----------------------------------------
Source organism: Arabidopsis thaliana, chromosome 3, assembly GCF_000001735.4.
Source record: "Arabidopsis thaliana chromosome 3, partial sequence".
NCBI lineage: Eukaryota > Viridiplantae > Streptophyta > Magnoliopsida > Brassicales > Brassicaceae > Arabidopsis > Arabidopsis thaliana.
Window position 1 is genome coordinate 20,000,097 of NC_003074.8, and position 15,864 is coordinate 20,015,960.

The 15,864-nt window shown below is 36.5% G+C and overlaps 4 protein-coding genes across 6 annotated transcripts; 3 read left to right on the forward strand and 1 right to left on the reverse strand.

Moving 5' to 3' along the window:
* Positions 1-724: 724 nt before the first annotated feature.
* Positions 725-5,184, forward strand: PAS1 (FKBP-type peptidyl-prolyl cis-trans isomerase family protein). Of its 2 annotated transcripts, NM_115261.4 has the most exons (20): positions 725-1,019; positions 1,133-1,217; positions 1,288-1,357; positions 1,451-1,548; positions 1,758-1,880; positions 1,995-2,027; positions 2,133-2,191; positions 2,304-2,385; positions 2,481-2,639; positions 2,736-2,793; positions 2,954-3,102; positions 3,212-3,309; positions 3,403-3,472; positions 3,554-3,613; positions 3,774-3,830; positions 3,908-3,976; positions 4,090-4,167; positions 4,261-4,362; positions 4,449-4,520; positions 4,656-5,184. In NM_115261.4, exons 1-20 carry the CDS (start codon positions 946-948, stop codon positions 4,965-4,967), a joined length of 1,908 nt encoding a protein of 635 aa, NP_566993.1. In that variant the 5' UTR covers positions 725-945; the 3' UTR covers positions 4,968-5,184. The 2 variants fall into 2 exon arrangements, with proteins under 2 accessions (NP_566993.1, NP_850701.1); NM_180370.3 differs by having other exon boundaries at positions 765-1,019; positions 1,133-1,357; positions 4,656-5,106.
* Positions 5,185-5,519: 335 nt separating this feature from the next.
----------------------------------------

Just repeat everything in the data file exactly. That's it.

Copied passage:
Source organism: Arabidopsis thaliana, chromosome 3, assembly GCF_000001735.4.
Source record: "Arabidopsis thaliana chromosome 3, partial sequence".
NCBI lineage: Eukaryota > Viridiplantae > Streptophyta > Magnoliopsida > Brassicales > Brassicaceae > Arabidopsis > Arabidopsis thaliana.
Window position 1 is genome coordinate 20,000,097 of NC_003074.8, and position 15,864 is coordinate 20,015,960.

The 15,864-nt window shown below is 36.5% G+C and overlaps 4 protein-coding genes across 6 annotated transcripts; 3 read left to right on the forward strand and 1 right to left on the reverse strand.

Moving 5' to 3' along the window:
* Positions 1-724: 724 nt before the first annotated feature.
* Positions 725-5,184, forward strand: PAS1 (FKBP-type peptidyl-prolyl cis-trans isomerase family protein). Of its 2 annotated transcripts, NM_115261.4 has the most exons (20): positions 725-1,019; positions 1,133-1,217; positions 1,288-1,357; positions 1,451-1,548; positions 1,758-1,880; positions 1,995-2,027; positions 2,133-2,191; positions 2,304-2,385; positions 2,481-2,639; positions 2,736-2,793; positions 2,954-3,102; positions 3,212-3,309; positions 3,403-3,472; positions 3,554-3,613; positions 3,774-3,830; positions 3,908-3,976; positions 4,090-4,167; positions 4,261-4,362; positions 4,449-4,520; positions 4,656-5,184. In NM_115261.4, exons 1-20 carry the CDS (start codon positions 946-948, stop codon positions 4,965-4,967), a joined length of 1,908 nt encoding a protein of 635 aa, NP_566993.1. In that variant the 5' UTR covers positions 725-945; the 3' UTR covers positions 4,968-5,184. The 2 variants fall into 2 exon arrangements, with proteins under 2 accessions (NP_566993.1, NP_850701.1); NM_180370.3 differs by having other exon boundaries at positions 765-1,019; positions 1,133-1,357; positions 4,656-5,106.
* Positions 5,185-5,519: 335 nt separating this feature from the next.